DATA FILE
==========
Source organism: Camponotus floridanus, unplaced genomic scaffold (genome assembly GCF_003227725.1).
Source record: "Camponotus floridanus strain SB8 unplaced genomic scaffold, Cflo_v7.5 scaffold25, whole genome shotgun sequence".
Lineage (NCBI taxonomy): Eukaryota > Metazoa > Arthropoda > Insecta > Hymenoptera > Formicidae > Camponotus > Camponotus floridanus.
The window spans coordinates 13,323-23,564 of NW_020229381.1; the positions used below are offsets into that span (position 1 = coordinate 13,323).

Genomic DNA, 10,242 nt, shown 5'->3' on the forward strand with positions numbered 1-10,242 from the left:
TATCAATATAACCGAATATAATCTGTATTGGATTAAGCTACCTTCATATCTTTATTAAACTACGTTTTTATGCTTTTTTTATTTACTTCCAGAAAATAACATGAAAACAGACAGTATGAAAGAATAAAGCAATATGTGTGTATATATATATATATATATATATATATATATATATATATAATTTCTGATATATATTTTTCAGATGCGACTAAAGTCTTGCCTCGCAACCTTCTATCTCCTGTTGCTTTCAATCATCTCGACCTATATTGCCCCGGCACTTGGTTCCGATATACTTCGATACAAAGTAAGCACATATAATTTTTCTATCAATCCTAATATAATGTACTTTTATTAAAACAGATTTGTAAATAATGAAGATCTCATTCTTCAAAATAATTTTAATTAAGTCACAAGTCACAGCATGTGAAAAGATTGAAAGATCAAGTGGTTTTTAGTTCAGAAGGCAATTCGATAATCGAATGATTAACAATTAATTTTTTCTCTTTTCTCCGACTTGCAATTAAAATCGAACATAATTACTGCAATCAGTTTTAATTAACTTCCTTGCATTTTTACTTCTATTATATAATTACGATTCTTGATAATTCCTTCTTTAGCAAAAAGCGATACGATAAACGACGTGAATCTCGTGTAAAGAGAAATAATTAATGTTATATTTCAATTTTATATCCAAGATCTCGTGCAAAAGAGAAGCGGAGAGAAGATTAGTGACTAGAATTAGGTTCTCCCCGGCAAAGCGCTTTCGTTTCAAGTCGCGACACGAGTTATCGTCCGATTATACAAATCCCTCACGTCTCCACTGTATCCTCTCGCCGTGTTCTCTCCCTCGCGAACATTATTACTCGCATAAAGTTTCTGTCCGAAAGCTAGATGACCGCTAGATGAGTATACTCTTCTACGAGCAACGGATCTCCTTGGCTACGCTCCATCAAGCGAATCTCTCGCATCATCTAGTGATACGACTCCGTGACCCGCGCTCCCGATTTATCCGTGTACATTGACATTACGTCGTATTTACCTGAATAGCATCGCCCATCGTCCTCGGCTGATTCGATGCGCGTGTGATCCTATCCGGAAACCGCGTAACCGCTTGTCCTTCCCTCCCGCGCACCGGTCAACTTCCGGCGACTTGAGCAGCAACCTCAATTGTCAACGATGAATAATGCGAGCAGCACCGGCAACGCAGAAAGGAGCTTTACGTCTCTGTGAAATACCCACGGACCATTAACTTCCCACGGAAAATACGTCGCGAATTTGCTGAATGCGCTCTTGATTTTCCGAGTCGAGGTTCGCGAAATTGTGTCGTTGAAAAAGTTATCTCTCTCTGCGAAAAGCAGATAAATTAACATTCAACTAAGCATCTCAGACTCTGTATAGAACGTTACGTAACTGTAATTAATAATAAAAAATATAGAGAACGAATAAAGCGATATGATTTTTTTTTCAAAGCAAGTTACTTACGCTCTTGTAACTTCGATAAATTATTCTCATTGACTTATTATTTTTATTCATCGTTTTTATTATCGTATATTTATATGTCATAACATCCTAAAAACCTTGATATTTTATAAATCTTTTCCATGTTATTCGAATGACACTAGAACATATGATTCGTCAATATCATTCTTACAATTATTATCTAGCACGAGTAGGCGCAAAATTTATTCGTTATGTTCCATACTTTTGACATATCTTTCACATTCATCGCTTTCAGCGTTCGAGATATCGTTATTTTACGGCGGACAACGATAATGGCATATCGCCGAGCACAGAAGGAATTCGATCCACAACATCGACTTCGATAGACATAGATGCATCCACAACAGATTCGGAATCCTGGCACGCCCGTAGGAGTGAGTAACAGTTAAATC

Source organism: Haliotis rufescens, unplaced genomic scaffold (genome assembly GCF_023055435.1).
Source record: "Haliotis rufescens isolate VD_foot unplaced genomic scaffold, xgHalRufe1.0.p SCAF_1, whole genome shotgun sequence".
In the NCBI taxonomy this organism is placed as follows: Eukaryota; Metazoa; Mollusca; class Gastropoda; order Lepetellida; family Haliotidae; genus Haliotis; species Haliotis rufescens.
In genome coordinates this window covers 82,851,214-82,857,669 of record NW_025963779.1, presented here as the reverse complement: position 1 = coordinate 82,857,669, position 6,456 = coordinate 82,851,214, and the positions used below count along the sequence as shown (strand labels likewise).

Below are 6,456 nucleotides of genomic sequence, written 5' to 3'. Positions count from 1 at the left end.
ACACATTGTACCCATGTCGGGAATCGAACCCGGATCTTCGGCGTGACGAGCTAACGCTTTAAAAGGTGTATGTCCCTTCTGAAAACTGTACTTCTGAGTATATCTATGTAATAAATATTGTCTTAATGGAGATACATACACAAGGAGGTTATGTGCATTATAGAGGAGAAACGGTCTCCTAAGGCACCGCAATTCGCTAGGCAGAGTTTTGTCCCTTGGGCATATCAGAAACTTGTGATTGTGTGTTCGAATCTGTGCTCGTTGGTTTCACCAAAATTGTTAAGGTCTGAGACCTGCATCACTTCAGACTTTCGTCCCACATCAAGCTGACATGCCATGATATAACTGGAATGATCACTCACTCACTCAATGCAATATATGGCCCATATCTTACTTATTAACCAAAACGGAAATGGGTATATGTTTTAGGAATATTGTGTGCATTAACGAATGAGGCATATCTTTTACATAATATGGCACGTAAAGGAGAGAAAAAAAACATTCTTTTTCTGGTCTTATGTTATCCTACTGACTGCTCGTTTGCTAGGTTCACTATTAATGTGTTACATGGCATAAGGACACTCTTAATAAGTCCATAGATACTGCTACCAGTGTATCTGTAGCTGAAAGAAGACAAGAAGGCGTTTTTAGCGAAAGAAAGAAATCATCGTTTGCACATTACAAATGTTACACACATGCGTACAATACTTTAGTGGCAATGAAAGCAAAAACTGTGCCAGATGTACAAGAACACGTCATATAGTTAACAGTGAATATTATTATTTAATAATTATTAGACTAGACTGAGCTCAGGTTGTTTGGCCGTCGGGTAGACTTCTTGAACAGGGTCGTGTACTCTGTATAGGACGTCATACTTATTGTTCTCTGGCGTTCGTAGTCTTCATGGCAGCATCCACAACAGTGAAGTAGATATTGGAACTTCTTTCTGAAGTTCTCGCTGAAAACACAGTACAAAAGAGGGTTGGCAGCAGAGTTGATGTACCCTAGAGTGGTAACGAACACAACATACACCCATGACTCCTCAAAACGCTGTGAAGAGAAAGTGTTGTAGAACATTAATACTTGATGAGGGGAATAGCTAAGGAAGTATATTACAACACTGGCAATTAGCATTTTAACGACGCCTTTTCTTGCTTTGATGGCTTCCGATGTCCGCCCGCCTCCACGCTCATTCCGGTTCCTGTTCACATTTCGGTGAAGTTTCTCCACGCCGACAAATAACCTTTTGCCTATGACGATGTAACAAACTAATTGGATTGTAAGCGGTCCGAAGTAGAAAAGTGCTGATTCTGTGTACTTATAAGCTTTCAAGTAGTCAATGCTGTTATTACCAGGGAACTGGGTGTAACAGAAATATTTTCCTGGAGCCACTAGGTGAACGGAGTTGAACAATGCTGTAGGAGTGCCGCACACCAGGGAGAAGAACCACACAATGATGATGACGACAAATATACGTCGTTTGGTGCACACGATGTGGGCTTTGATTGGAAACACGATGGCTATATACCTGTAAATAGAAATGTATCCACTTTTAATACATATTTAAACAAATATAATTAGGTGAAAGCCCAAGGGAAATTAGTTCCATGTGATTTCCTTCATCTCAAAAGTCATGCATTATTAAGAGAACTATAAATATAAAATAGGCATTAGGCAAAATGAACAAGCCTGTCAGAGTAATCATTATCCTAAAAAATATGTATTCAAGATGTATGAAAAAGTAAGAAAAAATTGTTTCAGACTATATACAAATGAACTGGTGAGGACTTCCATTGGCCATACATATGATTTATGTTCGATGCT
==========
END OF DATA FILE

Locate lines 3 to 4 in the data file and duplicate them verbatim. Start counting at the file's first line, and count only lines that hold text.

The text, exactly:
Lineage (NCBI taxonomy): Eukaryota > Metazoa > Arthropoda > Insecta > Hymenoptera > Formicidae > Camponotus > Camponotus floridanus.
The window spans coordinates 13,323-23,564 of NW_020229381.1; the positions used below are offsets into that span (position 1 = coordinate 13,323).